Skip to main content

“The changes in my mental and physical health became noticeable to those closest to me”

Michelle Fanning explains how counselling helped her get her life back on track

Michelle.jpgThe reason I sought counselling with MS-UK was because I was suffering from anxiety and depression.

I had lost my zest for life. I was feeling sad crying all the time and not looking after myself. I was in a very dark place and I did not like the way I was feeling. I knew that I needed professional help and support to enable me to get better. I desperately wanted to be myself again and get my mojo back.

Paranoia

I was offered counselling services by my GP and my workplace, but I was reluctant to take them up as I had an underlying fear that things may be shared with my employer. Anxiety can cause you to feel paranoid and mistrusting. I know that this would not be the case as counsellors are bound by confidentiality and would only breach this if there are safeguarding concerns, but this was how I was feeling at the time.

I wanted to use a service that was completely independent and I found out that MS-UK offered telephone counselling, which I signed up to. I was fortunate that they were able to offer me an appointment a few weeks later with a counsellor.

My safe space

I found the counselling sessions offered such a safe space. I was able to talk about how my anxiety and depression impacted on my life.

It was valuable to have someone who was non-judgement and had a good understanding of mental health issues, and how stressful situations can impact on multiple sclerosis (MS) symptoms and cause relapses or flares.

The counsellor used cognitive behaviour therapy and provided me with strategies to help me better manage my anxieties and depression. We worked on short-term goals, for example, the importance of self-care and daily routines and then explored some longer-term goals.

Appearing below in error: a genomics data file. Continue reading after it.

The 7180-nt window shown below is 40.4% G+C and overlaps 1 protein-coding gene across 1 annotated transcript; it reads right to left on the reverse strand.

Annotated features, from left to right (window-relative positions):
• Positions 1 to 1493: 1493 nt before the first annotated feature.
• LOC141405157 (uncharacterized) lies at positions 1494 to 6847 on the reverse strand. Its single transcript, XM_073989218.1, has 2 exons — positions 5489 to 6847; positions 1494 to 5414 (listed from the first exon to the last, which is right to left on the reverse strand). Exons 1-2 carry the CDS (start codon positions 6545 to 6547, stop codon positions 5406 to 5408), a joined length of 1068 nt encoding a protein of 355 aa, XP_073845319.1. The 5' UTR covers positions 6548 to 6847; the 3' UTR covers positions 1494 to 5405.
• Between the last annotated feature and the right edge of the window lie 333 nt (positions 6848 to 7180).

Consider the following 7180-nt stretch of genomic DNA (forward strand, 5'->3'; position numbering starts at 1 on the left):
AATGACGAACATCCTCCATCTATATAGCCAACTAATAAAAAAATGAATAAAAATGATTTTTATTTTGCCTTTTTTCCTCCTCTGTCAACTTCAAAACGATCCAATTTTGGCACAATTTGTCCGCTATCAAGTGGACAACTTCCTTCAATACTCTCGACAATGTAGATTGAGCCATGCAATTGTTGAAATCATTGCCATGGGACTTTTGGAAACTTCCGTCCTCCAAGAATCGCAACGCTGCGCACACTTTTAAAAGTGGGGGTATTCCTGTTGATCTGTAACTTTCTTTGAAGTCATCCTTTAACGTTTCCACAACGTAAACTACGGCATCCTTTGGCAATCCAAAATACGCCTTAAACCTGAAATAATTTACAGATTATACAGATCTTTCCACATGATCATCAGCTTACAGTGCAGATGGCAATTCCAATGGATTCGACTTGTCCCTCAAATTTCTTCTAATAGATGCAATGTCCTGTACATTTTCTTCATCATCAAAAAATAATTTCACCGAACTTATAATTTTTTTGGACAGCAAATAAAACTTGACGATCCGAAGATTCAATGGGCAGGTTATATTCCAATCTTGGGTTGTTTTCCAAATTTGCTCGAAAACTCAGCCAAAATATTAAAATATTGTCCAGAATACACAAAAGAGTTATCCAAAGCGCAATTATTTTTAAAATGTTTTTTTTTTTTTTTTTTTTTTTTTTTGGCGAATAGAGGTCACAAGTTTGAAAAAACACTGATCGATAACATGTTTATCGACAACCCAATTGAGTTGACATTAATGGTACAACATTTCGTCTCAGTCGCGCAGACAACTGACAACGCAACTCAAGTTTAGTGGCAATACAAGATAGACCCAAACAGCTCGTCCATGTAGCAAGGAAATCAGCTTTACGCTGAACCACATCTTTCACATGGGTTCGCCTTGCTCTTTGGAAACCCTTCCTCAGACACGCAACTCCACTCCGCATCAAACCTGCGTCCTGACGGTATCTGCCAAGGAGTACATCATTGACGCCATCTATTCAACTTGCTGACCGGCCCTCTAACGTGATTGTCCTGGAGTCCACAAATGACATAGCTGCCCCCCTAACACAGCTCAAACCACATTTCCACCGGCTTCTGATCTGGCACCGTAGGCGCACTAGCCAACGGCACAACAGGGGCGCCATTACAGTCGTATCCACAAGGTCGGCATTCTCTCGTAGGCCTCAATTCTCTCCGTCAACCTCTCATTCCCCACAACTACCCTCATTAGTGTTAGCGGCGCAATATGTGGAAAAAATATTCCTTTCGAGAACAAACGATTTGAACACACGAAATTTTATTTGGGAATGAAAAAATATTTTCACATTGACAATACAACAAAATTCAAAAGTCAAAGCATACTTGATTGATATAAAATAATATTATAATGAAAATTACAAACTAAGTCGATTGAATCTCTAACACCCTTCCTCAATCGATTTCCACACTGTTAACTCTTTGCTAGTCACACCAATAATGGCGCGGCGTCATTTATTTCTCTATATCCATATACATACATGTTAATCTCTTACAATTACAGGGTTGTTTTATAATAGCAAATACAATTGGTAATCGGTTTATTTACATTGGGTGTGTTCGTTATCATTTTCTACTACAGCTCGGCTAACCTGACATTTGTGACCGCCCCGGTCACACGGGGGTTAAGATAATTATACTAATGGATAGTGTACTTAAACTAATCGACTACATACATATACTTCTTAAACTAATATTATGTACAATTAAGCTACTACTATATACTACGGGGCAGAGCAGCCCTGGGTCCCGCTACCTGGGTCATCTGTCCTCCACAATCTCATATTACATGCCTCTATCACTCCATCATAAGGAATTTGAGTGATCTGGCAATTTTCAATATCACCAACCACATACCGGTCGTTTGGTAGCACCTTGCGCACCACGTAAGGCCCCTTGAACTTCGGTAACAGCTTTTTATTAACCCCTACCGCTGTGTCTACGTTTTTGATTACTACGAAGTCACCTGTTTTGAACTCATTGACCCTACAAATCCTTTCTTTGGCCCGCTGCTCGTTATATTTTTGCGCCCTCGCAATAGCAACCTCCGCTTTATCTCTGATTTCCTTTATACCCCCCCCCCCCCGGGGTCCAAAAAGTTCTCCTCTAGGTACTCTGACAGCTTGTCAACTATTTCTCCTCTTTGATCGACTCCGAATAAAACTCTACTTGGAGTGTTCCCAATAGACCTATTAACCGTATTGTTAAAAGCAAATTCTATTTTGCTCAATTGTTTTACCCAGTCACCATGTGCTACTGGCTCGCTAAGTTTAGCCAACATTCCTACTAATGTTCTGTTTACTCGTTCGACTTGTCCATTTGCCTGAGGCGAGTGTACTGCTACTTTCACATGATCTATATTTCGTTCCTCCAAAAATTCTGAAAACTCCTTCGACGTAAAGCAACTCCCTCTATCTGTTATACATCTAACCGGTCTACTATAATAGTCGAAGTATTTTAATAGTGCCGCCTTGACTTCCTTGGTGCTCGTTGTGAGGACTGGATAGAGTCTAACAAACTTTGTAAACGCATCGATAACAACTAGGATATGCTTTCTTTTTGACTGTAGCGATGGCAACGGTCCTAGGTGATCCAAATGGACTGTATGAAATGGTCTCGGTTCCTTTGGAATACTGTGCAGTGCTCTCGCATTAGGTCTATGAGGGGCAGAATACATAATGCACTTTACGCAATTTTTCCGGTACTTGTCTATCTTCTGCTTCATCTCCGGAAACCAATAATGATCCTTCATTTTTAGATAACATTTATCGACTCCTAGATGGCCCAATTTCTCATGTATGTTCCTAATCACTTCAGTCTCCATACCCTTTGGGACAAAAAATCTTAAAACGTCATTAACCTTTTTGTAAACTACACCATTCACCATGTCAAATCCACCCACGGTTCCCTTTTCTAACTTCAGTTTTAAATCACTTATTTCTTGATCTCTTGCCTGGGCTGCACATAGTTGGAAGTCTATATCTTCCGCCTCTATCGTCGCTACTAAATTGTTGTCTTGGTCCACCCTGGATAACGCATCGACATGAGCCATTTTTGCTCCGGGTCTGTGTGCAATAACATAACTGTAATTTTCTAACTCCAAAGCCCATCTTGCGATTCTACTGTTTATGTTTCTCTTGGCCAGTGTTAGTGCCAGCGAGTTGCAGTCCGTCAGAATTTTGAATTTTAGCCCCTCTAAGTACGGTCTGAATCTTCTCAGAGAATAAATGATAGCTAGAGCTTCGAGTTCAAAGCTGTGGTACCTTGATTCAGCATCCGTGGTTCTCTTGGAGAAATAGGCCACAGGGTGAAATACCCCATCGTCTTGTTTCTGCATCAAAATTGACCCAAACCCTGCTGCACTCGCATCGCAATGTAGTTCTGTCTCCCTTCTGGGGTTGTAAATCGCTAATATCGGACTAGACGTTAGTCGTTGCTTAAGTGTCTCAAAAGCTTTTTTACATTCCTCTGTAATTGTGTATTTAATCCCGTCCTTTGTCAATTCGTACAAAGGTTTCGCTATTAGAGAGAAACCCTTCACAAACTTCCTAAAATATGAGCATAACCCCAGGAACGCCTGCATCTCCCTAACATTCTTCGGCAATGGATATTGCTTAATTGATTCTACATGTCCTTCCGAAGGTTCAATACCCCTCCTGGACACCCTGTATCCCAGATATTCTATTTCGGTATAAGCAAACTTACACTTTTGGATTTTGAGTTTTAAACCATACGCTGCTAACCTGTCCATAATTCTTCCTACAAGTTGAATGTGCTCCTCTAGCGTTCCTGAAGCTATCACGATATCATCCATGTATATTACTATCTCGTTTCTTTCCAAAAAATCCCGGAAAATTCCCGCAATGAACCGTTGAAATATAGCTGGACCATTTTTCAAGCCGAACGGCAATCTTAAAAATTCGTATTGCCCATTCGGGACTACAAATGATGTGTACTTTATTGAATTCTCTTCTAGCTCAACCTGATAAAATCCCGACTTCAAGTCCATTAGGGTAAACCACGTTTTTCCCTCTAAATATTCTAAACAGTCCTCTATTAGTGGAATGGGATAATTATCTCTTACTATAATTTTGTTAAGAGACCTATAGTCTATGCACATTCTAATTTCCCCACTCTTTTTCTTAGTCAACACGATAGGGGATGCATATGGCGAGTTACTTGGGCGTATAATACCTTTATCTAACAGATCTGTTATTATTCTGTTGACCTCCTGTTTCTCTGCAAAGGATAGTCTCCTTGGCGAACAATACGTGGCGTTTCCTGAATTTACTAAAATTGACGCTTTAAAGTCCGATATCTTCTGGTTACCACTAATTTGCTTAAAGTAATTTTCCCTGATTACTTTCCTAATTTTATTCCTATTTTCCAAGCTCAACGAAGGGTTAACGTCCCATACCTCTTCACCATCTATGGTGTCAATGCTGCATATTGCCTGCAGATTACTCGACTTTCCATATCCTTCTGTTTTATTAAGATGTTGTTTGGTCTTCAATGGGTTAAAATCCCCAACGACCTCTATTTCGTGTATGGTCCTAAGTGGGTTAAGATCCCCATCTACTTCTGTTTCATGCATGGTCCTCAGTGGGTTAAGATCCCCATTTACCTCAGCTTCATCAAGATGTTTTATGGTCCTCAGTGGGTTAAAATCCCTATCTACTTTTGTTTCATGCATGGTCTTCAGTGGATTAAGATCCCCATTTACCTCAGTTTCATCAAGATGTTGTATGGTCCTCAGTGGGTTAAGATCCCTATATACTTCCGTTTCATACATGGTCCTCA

Big improvements

The biggest changes that I experienced as a result of having counselling was the feeling of having some of the weight lifted of my shoulders. I had been carrying around these feelings for a while and felt lighter just by having someone I trusted to talk and share my inner feelings with.

The counsellor helped me look at the underlying issues which caused my anxiety and depression and then gave me the tools to enable me to cope and manage better. My confidence had been affected and we explored my strengths and I started to feel more positive and began to value myself again.

I know that it is going to take time to fully recover but I am hopeful that one day I will. This will all be in the past and I will have a brighter future.

Physical changes

My family noticed the changes in me especially when I was making the concerted effort to get out of bed each day. I had started to take care of myself and was washing and dressing.

My appetite improved and I started to eat regular meals and gained weight. I stopped isolating myself and started to go out of the house and became more active, even if it was just for a short walk to the park to get fresh air and connect with nature. I was no longer crying and my family said I appeared more cheerful in my mood. The darkness of the depression was starting to lift. The changes in my mental and physical health became noticeable to those closest to me.

New friendships

My relationship with my children improved as they could see the effort and I was trying to make and it made them feel happier that I was trying to get better. I had found a church where I was able to forge new relationships and receive spiritual healing and reconnect with God. My life was beginning to get better and new opportunities were arising.

I would say to some with MS and who is struggling to cope to please access the MS-UK Counselling service. There is no need to suffer in silence and feel alone, there is a saying “a problem aired is a problem shared”. Just pick up the phone and get the help you need.  

Click here to find out more  MS-UK Counselling